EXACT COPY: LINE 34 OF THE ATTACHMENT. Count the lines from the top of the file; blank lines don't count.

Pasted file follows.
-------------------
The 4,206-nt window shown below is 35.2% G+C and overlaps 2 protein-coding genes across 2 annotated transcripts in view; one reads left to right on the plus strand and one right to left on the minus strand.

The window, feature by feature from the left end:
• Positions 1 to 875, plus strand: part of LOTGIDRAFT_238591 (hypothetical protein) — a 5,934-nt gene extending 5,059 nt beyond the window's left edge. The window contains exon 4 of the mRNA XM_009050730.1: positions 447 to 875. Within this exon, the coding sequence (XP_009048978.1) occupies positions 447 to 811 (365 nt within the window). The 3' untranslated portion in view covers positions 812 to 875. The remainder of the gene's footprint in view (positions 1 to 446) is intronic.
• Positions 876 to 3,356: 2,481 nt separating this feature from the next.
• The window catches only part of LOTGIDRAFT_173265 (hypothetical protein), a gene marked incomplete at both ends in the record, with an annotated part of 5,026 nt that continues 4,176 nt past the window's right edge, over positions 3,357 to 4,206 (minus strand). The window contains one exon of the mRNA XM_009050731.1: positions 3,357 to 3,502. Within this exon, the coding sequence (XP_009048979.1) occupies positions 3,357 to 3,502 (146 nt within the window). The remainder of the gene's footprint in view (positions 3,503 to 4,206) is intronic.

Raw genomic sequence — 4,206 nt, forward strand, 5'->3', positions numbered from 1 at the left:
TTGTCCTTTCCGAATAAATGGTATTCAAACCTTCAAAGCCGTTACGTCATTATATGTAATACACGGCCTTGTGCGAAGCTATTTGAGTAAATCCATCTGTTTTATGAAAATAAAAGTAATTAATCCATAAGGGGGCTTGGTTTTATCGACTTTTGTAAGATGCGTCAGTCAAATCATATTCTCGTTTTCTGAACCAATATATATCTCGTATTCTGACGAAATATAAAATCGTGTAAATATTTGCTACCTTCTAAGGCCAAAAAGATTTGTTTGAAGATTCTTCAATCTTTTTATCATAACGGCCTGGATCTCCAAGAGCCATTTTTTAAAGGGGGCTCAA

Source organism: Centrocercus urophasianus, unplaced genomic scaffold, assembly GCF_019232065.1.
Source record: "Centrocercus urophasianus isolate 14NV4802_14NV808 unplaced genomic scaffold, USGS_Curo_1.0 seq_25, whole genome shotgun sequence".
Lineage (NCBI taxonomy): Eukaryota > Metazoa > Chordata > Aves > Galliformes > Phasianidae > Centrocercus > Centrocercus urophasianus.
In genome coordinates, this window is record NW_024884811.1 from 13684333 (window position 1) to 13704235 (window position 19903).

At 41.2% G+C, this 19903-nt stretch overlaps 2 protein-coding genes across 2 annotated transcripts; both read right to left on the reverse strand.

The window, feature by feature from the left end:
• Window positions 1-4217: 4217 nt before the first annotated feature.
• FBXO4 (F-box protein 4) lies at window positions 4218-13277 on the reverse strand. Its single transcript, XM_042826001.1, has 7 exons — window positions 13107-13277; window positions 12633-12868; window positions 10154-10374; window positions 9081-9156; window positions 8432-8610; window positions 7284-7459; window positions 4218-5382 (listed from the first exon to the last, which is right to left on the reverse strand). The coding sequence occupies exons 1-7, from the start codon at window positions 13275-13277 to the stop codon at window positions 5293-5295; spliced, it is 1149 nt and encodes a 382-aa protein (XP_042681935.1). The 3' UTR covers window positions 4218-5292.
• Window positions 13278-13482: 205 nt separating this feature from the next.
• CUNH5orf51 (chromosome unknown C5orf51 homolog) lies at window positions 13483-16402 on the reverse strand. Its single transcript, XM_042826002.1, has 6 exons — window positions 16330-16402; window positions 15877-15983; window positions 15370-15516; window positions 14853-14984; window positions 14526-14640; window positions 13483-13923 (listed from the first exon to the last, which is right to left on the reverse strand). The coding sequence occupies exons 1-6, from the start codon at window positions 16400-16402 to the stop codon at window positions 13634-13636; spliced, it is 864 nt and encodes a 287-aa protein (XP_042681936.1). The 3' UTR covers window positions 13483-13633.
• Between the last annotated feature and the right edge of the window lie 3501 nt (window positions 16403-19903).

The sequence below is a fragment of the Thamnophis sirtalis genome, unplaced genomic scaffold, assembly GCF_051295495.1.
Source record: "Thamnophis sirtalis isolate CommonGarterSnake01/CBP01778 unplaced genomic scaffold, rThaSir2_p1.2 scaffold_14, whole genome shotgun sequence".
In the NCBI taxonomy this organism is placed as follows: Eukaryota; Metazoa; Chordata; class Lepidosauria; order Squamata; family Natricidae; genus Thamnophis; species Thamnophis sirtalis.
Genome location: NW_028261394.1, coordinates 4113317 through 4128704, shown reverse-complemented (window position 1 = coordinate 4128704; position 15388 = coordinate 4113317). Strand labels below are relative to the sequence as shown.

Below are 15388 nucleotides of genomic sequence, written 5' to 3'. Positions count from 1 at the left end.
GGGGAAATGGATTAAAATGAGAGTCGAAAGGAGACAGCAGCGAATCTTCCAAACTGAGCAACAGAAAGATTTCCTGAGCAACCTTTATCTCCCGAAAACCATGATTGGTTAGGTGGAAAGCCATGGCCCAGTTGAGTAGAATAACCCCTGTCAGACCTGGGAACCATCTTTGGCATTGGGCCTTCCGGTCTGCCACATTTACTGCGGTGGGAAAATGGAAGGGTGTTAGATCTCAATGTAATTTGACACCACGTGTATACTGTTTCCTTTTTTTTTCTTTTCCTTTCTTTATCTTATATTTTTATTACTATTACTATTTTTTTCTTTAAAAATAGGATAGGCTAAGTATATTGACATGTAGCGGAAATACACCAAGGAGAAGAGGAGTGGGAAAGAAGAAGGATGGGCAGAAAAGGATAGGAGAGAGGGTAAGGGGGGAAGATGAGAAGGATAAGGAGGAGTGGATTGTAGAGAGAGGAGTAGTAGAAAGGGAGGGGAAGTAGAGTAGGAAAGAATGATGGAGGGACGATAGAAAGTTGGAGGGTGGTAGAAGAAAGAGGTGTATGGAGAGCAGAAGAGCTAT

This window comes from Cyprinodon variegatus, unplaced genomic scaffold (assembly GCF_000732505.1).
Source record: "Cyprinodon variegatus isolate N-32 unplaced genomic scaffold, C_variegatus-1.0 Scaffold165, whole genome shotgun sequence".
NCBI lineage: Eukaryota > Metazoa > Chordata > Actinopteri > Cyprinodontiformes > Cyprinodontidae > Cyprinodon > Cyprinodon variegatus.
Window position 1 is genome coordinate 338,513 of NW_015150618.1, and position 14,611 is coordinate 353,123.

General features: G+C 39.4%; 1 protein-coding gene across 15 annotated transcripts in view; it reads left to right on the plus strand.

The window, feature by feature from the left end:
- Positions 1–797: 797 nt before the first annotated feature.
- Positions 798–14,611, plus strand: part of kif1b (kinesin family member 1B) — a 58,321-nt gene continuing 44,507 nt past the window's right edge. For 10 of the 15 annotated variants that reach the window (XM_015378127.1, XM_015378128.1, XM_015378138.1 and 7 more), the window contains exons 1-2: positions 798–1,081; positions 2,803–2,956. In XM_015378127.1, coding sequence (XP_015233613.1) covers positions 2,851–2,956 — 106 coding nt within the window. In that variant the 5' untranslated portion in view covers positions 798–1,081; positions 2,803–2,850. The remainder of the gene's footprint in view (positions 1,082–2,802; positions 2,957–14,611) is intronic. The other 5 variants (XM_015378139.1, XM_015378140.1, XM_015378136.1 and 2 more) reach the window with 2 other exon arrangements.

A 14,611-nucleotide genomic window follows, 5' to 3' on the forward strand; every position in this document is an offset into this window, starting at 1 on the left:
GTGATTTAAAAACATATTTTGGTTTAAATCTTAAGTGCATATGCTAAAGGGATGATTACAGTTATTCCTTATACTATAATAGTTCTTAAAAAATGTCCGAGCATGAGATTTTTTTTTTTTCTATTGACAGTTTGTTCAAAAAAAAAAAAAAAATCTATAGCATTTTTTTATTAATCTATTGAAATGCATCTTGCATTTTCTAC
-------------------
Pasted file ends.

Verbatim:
GTGATTTAAAAACATATTTTGGTTTAAATCTTAAGTGCATATGCTAAAGGGATGATTACAGTTATTCCTTATACTATAATAGTTCTTAAAAAATGTCCGAGCATGAGATTTTTTTTTTTTCTATTGACAGTTTGTTCAAAAAAAAAAAAAAAATCTATAGCATTTTTTTATTAATCTATTGAAATGCATCTTGCATTTTCTAC